• Lynch/ 50 Years •  I think that when Lynch wrote his book it was easier for him to distinguish between landmarks, nodes, districts, and paths than it is now. When he wrote his book these points of interest were much more defined than they are today given that the downtown has evolved so much. In 50 years I think that we will have developed so much of downtown that we won’t even recognize it. I predict that high rise buildings will take over much of downtown in order to bring things as close as possible.
    • WALKING TOUR ASSIGNMENT CANDICE ASSIL PROFESSOR BANERJEE NOVEMBER 13, 2009
    • 1) Add 3-4 pictures that you took from the walking tour to a PowerPoint presentation.
    • 2) Add 5 things that stood out to you during your tour of downtown LA regarding the built environment. •  Camera’s in public areas: “eye’s on the streets.” •  Art structures in the middle of a meeting place. •  Chairs, tables, and benches in sunlight vs. no sunlight. •  Street food in front of business areas. •  Using animals to maintain a property: goats take care of the grass at a local park.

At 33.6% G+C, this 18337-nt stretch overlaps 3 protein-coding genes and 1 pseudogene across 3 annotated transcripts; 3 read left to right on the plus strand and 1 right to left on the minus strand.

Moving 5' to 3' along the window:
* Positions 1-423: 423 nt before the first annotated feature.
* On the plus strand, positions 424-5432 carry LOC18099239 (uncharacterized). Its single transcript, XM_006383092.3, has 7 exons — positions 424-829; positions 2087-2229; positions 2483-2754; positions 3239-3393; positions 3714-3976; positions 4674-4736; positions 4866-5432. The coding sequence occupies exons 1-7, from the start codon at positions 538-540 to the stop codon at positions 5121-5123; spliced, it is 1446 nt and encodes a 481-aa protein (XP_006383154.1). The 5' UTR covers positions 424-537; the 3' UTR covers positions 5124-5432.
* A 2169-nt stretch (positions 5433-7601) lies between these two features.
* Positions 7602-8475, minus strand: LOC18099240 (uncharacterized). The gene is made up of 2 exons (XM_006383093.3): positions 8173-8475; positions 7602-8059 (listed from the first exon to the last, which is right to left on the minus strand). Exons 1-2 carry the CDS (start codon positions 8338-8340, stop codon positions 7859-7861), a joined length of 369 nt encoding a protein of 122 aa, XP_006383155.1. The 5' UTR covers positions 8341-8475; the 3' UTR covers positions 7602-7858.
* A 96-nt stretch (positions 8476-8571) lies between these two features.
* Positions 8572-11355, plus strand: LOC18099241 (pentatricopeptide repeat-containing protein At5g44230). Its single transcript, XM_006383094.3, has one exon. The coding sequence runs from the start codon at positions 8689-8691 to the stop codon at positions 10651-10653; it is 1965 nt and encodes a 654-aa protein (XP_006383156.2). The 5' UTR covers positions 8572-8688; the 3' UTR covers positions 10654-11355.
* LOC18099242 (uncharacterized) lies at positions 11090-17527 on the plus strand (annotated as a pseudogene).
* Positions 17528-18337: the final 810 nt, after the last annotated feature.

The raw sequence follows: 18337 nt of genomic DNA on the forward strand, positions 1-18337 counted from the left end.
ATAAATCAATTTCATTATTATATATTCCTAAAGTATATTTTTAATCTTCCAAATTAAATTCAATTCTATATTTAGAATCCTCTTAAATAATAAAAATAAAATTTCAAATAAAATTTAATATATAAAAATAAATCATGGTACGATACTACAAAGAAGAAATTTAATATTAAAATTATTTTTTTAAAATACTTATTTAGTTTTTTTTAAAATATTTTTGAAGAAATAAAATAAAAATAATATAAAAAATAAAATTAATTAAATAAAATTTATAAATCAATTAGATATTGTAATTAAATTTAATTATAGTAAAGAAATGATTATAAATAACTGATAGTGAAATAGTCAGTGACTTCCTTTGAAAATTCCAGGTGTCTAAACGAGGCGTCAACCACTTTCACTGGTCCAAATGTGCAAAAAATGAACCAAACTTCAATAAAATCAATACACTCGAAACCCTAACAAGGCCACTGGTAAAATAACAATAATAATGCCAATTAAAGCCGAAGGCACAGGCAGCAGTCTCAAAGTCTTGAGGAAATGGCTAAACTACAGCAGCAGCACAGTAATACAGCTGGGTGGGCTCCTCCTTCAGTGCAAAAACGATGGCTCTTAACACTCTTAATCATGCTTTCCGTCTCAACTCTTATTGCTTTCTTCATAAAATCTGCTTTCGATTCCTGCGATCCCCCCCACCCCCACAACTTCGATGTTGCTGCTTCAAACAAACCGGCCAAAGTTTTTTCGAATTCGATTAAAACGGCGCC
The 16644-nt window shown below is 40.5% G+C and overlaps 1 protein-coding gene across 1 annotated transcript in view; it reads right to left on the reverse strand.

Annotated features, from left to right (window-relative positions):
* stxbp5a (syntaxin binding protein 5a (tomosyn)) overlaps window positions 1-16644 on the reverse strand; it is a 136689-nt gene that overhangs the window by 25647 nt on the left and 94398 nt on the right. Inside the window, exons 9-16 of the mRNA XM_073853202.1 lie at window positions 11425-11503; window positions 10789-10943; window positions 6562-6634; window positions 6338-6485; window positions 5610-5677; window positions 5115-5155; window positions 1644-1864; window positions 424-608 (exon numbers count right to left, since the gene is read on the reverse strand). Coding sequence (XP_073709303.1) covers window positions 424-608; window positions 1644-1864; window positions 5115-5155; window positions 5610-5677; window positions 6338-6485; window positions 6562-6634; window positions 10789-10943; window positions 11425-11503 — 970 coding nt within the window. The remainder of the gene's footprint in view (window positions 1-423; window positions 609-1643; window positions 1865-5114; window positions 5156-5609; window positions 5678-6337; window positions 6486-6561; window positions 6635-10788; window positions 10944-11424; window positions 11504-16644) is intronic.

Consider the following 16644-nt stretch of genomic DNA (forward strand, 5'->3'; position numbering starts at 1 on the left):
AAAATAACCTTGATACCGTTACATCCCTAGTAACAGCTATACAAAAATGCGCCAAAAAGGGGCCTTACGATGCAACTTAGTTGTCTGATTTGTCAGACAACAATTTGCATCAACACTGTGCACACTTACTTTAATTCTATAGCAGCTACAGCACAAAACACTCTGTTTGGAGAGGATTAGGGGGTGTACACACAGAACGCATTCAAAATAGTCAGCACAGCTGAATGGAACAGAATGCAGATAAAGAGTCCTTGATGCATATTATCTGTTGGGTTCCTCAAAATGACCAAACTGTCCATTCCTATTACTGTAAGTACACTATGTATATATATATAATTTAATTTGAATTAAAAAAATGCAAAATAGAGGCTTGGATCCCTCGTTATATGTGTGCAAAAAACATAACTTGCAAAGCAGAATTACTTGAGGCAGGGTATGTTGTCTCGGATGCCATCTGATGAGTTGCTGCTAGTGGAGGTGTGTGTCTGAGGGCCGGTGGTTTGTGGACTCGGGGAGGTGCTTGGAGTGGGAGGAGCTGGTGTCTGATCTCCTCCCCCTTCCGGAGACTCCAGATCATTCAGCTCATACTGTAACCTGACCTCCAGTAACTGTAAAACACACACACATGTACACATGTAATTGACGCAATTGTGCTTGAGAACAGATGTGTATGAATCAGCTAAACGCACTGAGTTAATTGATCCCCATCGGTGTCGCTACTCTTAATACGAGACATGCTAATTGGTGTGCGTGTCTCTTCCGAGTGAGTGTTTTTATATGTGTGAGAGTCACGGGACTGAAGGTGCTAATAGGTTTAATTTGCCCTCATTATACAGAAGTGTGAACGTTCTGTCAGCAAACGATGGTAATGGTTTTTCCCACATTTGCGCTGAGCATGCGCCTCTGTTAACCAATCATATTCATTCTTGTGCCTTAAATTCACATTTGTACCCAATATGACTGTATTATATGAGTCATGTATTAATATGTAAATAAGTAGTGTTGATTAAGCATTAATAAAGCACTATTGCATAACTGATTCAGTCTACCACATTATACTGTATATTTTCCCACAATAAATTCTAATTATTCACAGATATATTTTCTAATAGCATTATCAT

• 3) In a few sentences, describe how you think the 'Image of LA City' has changed since Lynch wrote the book, and how you think it should be described 50 years later. Try not to repeat what others have added. •  The city of Los Angeles has changed drastically over time. With the advances in technology, the city life experience has come into full effect. The city is now filled with high rise buildings, lights, public transportation, landmarks, and restaurants. I feel as though, throughout the next 50 years, technology will take over the world. Downtowns public transportation system will advance with less use of fossil fuels and become a top priority. It will be the number one means of transportation--subways, trains, and railways. Buses and cars will become extinct, or limited. The city will still carry the same patterns: nodes, landmarks, walls, paths, etc. with even more hopes to more involvement within the community/city.
    • Walking Tour Pictures